Determined to stay its unpopular nuclear course, Iran is now turning to wind power and other renewable energy sources to blow past sanctions. Last year Karin reported that the current regime plans to produce 5,000 MW of solar energy by 2015, and in May this year, President Mahmoud Ahmadinejad put aside an additional $620 million to grow the country’s nascent renewable energy program.
This commitment from on high is exactly the push that local alternative energy producers needed to explore their respective technologies, and they’re receiving some support from abroad, but challenges abound.
Mega wind potential
Iran has the potential to produce 20,000 MW of wind energy, according to a recent journal entry in the International Journal of Renewable Energy Research.
Of that capacity, only 200 GWh was produced in 2010, which was slightly less than the country produced the previous year.
But local manufacturers who showed off their wares at a recent renewable energy exhibition in Tehran have some confidence that they can surmount the restrictions imposed by international sanctions.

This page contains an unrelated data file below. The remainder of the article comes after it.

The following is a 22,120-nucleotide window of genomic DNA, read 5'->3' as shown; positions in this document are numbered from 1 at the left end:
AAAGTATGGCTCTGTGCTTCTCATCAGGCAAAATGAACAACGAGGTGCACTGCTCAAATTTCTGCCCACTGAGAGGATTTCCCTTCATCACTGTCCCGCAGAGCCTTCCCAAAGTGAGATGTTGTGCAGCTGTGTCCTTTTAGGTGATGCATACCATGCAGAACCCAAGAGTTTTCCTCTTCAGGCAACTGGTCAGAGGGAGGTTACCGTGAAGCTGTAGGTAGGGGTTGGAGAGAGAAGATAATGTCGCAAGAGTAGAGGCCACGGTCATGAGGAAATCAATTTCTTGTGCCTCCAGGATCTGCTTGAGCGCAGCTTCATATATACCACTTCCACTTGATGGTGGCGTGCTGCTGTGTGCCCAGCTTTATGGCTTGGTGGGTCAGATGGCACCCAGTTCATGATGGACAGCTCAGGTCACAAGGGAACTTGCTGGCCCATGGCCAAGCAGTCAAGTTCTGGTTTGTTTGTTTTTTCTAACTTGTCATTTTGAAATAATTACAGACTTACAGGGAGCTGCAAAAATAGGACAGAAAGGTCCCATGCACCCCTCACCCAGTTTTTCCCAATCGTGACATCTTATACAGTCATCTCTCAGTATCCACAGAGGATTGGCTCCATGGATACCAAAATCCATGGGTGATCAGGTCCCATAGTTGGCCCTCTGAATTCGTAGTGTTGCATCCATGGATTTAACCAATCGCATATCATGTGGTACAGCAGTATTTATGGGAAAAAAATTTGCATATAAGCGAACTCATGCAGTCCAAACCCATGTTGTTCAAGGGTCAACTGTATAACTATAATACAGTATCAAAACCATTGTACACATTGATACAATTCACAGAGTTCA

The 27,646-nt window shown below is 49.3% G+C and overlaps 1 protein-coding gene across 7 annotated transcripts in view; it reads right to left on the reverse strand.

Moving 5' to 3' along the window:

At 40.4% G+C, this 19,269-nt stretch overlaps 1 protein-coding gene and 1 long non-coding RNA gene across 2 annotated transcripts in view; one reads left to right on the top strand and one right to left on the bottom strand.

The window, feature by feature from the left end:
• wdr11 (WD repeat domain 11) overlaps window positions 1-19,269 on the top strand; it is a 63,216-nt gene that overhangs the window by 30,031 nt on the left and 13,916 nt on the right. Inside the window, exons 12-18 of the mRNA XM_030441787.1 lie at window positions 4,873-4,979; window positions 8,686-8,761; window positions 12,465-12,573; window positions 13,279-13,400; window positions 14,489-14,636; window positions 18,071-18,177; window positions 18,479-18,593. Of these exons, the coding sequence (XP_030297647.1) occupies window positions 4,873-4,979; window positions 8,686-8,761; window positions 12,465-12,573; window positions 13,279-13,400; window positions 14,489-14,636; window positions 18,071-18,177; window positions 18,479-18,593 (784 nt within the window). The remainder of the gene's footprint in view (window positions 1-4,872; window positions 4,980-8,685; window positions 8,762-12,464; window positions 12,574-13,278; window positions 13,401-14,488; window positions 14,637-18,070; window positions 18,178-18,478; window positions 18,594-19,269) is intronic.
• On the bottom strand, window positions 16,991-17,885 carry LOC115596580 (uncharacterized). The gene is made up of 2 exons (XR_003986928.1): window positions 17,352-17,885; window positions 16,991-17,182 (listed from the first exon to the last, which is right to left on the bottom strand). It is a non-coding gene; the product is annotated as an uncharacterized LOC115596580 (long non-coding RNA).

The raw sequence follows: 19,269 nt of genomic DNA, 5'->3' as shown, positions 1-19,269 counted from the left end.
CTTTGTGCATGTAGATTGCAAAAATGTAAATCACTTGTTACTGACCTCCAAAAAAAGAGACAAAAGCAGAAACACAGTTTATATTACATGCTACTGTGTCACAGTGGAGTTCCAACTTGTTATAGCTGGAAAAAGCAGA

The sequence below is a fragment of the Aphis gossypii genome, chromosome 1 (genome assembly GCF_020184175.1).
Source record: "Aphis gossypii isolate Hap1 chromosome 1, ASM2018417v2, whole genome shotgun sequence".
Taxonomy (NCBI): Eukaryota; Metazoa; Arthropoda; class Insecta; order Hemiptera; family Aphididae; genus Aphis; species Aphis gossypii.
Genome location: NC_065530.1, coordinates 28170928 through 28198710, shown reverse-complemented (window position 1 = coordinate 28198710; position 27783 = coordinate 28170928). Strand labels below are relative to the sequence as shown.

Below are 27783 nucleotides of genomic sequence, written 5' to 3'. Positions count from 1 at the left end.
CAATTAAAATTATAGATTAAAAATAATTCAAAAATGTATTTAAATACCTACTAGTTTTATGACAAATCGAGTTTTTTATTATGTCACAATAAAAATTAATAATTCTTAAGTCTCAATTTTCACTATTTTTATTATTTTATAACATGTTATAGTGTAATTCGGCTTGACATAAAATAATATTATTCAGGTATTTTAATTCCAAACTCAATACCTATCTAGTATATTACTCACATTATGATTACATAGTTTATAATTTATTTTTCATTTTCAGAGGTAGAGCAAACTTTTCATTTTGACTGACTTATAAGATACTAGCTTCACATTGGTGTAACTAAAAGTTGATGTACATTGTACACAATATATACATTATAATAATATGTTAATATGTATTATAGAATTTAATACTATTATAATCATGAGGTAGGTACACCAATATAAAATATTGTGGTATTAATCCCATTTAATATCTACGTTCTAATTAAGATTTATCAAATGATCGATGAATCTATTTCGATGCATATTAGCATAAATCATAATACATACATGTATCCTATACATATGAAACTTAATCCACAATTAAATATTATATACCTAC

The European Union is prepared to trade in renewables, according to the Wall Street Journal, but a US Treasury spokesperson told the paper that all sales to Iran are banned unless a special license is issued.
Meanwhile, anti-nuclear activists in the US believe that it would be a mistake to trade even in renewable energy since the point of international sanctions is to squeeze Iran so hard that it has no choice but to give up its nuclear program.
Blowing past sanctions – maybe
Nonetheless, the German firm Fuhrländer AG has committed to selling 12 wind turbines to Mapna, according to WSJ, which is one of the country’s largest power contractors.
Under the terms of their agreement, Mapna will be permitted to copy the turbines and manufacturer them in Iran.
Another firm is exploring the potential of converting urban waste from large cities into energy.
But the US-led sanctions are not only restricted to the oil and gas industry. Earlier this year foreign banks were prohibited from conducting financial transactions with Iran, which would make the trade of anything difficult.
In the meantime, everyday Iranians are suffering from the regime’s refusal to budge. Even if renewable energy companies are keen to help mitigate the country’s profound pollution issues and global climate concerns by producing cleaner energy, at the current rate of action, it will be some time before that happens.
Image credit: beautiful woman with wind toy, Shutterstock